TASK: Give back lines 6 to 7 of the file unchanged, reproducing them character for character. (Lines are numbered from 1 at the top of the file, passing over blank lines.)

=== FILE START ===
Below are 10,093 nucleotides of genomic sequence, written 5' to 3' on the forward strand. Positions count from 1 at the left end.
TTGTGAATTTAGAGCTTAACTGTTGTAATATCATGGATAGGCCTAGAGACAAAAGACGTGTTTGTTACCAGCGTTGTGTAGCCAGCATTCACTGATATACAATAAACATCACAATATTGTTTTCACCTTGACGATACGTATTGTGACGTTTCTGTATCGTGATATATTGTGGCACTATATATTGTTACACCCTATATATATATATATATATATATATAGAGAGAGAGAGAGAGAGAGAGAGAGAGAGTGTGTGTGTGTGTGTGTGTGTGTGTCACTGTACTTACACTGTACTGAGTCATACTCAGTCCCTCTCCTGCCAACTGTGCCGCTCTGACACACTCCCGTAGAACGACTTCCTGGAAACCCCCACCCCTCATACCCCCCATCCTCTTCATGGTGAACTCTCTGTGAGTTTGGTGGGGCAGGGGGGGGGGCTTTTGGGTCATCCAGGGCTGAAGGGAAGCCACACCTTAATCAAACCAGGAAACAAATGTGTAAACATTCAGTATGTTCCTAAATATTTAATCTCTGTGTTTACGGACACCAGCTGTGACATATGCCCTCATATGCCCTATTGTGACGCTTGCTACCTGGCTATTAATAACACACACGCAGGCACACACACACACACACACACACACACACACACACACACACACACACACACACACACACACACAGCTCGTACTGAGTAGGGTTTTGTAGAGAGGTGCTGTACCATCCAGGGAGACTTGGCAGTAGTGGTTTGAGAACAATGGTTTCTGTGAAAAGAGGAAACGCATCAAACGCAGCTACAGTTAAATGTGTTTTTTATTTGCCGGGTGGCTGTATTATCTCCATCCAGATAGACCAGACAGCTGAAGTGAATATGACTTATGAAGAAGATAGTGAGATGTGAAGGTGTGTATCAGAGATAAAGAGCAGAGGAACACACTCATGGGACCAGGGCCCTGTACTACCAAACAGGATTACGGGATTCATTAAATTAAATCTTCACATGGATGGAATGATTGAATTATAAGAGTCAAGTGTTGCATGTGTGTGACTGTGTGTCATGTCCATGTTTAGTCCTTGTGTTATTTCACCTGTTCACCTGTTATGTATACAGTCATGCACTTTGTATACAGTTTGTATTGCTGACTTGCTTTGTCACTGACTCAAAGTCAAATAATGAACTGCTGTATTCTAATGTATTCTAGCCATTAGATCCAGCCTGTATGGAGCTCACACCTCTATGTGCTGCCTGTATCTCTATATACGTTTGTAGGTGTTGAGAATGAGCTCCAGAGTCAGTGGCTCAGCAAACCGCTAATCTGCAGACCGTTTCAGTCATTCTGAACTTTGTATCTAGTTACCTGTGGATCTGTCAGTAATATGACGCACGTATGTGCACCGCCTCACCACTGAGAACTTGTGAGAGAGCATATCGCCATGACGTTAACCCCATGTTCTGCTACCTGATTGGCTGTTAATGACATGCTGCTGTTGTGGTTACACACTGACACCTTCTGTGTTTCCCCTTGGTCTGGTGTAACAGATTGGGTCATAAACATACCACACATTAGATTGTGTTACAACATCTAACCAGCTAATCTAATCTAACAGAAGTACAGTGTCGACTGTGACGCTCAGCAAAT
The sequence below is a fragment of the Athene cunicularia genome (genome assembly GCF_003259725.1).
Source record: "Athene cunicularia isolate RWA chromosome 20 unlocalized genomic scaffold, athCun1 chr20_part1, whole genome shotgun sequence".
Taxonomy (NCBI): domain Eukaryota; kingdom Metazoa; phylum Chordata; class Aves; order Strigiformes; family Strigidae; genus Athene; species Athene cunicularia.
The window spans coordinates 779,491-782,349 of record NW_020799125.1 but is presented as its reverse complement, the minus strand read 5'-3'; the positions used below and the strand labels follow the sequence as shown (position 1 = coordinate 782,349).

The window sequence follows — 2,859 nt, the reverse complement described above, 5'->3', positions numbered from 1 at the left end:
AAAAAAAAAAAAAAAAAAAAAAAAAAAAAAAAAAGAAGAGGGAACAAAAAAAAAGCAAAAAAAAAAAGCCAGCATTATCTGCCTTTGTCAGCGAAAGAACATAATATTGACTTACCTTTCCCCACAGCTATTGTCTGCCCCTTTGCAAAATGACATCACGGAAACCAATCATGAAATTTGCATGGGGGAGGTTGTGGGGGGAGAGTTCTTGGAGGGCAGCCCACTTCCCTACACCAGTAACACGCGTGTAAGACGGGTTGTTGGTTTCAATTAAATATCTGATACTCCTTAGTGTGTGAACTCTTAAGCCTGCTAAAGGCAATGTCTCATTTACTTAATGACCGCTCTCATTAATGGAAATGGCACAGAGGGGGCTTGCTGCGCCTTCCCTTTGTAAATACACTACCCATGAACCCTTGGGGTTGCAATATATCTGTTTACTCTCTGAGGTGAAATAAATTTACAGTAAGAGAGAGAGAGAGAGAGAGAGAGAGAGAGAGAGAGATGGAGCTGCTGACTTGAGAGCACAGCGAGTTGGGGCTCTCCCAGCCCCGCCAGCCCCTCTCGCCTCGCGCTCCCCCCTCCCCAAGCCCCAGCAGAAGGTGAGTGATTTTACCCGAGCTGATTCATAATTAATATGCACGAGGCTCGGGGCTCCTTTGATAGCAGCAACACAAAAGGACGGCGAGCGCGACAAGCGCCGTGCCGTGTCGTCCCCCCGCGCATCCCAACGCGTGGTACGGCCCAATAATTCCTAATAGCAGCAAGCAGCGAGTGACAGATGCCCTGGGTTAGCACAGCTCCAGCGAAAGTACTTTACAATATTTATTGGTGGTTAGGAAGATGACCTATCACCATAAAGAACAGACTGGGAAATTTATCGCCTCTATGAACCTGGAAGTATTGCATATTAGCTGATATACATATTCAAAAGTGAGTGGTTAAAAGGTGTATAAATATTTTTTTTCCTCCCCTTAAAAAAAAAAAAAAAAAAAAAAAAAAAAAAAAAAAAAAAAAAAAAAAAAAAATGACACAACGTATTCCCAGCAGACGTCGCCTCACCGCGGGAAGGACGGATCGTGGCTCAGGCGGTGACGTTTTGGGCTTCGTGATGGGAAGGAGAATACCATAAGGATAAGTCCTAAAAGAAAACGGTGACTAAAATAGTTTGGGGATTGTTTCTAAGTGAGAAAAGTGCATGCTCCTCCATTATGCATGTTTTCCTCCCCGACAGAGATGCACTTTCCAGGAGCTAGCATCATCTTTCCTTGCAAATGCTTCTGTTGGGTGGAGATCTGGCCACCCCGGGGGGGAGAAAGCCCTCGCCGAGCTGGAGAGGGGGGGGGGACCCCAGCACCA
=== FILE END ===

The window spans coordinates 779,491-782,349 of record NW_020799125.1 but is presented as its reverse complement, the minus strand read 5'-3'; the positions used below and the strand labels follow the sequence as shown (position 1 = coordinate 782,349).

The window sequence follows — 2,859 nt, the reverse complement described above, 5'->3', positions numbered from 1 at the left end: